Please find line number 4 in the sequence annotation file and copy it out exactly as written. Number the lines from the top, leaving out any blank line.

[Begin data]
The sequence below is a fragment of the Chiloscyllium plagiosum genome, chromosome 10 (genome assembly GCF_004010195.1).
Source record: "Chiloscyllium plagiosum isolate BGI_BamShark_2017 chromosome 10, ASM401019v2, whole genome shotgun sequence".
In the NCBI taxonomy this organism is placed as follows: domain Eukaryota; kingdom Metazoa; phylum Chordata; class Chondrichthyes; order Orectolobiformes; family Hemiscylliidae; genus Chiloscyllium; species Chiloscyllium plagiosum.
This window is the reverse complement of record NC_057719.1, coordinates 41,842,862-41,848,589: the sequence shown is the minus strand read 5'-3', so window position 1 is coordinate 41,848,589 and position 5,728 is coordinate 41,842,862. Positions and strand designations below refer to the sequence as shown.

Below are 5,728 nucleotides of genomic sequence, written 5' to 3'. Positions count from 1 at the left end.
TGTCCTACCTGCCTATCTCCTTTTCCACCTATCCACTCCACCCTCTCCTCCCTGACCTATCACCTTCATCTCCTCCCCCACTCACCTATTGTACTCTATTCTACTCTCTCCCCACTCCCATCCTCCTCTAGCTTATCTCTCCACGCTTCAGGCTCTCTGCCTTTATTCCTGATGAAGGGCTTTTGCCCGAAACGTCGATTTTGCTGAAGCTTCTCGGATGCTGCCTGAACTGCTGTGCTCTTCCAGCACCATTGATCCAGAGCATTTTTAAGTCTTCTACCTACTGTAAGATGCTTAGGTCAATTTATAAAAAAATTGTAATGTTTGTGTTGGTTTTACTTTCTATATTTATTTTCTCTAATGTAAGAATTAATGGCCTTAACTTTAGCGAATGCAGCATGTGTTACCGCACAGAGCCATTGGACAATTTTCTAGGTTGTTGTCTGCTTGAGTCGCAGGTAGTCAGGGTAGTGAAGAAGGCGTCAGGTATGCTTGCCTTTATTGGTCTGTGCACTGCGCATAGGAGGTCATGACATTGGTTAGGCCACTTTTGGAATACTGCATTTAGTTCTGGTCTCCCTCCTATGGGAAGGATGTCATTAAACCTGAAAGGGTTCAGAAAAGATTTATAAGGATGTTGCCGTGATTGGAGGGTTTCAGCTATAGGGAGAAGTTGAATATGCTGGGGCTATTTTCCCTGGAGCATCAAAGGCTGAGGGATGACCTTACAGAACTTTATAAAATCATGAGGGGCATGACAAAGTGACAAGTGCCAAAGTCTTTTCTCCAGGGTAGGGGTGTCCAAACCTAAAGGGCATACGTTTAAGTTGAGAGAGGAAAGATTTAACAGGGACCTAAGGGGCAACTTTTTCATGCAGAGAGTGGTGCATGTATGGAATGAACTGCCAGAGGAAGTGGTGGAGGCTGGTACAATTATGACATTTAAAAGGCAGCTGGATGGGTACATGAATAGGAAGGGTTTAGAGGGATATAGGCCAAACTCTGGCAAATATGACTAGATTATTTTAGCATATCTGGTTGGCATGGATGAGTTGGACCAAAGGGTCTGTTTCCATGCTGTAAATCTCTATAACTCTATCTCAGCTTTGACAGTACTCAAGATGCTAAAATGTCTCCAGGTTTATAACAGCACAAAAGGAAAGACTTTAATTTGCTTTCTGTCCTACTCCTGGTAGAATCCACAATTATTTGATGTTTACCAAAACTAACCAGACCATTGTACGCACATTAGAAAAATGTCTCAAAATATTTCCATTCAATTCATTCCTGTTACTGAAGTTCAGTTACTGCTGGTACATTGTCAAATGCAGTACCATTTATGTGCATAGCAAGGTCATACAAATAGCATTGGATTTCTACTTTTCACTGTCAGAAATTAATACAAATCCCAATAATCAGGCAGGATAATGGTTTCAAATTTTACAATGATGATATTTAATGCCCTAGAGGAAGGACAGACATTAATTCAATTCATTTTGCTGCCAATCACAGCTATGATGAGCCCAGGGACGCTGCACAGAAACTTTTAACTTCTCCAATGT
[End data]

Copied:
This window is the reverse complement of record NC_057719.1, coordinates 41,842,862-41,848,589: the sequence shown is the minus strand read 5'-3', so window position 1 is coordinate 41,848,589 and position 5,728 is coordinate 41,842,862. Positions and strand designations below refer to the sequence as shown.